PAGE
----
University hosting month-long events for Black History Month

University hosting month-long events for Black History Month

February 14
22:09 2013

Andrew Freeman / Staff Writer

Throughout the month of February, the Multicultural Center is putting on several events meant to promote and educate all UNT students on the history and culture of Black History Month.

Using the yearly budget the Multicultural Center is given, the center will have ten calendar events in February. Seven events remain.

CNN news anchor Don Lemon kicked off the festivities by being the keynote speaker at the Equity and Diversity conference on Feb. 1. He spoke on the 150th anniversary of the signing of the Emancipation Proclamation.

“The Equity and Diversity conference was at the beginning of the month, being the biggest event,” Kellen Hill, Student Service Coordinator for the Multicultural Center said. “Typically it is the nationally renowned speakers that take most of our budget, but it is fairly low cost, with a lot of local and grassroot activities and advertising.”

For computer engineering junior Olayinka Oiefeso, black history month is exciting, and a way of closing the gap that might still remain, he said.

“It’s different for me because I am a first generation American, but I can still respect America’s history and accomplishments, such as what Martin Luther King Jr. and others did,” Oiefeso said.

Pre-biology freshman Clarimar Mandujano, a Hispanic student, said the celebration of Black History Month has an impact on different races as well.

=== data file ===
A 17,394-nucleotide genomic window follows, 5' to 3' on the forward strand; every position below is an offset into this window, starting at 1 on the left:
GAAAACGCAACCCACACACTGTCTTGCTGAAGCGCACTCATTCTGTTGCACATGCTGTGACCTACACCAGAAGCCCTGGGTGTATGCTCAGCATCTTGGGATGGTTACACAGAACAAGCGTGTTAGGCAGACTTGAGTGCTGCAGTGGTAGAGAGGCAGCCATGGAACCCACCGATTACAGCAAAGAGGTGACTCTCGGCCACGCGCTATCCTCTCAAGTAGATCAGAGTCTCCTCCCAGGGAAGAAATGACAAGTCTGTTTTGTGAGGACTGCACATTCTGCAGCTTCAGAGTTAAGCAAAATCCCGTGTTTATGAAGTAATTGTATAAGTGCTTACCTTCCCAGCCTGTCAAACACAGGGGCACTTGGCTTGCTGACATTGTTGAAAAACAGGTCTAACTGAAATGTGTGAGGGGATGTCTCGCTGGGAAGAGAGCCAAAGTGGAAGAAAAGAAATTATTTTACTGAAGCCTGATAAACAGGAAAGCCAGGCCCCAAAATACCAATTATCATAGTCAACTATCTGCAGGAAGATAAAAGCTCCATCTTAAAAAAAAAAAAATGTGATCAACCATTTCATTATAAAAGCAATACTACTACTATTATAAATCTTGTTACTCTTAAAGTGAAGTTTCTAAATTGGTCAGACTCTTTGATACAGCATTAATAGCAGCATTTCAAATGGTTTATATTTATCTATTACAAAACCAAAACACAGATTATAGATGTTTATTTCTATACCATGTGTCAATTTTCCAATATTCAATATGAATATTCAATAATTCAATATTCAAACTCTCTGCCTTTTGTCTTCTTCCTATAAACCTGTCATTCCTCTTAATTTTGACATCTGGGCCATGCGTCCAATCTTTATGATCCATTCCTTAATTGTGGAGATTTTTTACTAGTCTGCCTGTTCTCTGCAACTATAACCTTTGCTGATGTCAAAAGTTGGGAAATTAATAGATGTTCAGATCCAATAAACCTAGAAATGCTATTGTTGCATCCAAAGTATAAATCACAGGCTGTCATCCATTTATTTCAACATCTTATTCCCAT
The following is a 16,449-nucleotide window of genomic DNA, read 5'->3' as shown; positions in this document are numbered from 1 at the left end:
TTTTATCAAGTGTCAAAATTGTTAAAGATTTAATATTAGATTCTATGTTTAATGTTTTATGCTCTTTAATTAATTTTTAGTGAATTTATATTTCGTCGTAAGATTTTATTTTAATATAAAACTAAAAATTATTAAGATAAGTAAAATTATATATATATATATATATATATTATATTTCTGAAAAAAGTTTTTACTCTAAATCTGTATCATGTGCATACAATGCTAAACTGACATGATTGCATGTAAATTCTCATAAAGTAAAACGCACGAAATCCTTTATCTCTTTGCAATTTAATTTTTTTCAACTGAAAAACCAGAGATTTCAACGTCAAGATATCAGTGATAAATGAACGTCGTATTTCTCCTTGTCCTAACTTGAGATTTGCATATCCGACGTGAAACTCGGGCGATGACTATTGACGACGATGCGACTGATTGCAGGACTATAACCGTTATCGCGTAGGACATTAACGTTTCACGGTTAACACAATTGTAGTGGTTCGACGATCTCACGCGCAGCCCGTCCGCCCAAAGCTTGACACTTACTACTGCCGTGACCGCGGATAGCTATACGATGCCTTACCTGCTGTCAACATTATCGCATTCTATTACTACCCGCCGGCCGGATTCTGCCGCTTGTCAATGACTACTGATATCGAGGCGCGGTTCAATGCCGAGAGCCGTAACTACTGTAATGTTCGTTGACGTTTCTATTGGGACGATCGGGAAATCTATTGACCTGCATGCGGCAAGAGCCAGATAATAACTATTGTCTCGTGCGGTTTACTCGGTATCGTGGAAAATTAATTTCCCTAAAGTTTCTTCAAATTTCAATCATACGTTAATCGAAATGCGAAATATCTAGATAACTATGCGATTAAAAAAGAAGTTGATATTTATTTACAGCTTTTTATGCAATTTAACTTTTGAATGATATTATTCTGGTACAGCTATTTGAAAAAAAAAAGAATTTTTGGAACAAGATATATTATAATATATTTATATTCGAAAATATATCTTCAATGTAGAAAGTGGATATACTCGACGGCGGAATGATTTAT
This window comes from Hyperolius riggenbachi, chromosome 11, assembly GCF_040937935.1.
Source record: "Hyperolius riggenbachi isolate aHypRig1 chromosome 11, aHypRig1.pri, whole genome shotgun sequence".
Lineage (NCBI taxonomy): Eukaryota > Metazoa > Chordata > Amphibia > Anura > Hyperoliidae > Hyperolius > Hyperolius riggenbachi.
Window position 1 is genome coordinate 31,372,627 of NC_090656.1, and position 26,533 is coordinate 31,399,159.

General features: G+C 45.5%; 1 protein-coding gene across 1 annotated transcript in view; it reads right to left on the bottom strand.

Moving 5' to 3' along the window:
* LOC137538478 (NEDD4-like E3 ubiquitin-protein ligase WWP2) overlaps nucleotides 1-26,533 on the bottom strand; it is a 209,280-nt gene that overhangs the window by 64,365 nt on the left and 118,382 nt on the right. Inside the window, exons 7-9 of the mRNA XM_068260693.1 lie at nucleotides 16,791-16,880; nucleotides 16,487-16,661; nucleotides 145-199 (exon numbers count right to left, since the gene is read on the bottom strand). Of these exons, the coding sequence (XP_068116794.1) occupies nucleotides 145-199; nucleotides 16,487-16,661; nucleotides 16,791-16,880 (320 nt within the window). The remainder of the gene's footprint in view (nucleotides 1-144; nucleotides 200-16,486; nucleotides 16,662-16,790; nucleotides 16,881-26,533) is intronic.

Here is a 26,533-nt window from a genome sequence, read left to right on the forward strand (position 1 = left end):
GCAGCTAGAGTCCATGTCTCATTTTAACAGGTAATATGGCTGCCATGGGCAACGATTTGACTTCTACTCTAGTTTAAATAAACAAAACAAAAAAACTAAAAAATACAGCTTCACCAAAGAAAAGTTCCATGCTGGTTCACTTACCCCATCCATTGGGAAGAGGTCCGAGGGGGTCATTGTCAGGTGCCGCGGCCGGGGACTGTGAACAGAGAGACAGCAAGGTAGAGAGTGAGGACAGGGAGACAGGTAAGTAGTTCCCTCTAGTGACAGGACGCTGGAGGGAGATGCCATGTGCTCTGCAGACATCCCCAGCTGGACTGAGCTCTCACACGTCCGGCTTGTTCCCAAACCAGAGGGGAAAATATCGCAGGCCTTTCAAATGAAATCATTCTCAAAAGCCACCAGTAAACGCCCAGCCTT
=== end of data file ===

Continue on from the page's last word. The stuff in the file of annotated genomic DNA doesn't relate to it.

“I feel it’s a milestone that shows we have overcome history,” Mandujano said. “I feel it intertwines with Hispanics because there was a time when we couldn’t be seen as just human beings, but now we take pride in that we can.”

The next event on the ten event list is the Emancipation Proclamation that will be held from 9-4 p.m. in the Union Courtyard, an event intended to inform students about slavery.

On Feb. 18 a panel to empower black male students will take place in the Business Leadership Building, followed by a panel discussion of being African-American in modern America the next day.

For a full list of events, the Multicultural Center has calendars in its office, located on the second floor of the Union.

“For the campus, it goes beyond seeing what you see on a daily basis,” Hill said. “We aren’t segregating ourselves or anything like that, we are just giving a universal knowledge of the struggles [of African Americans] and its history.”

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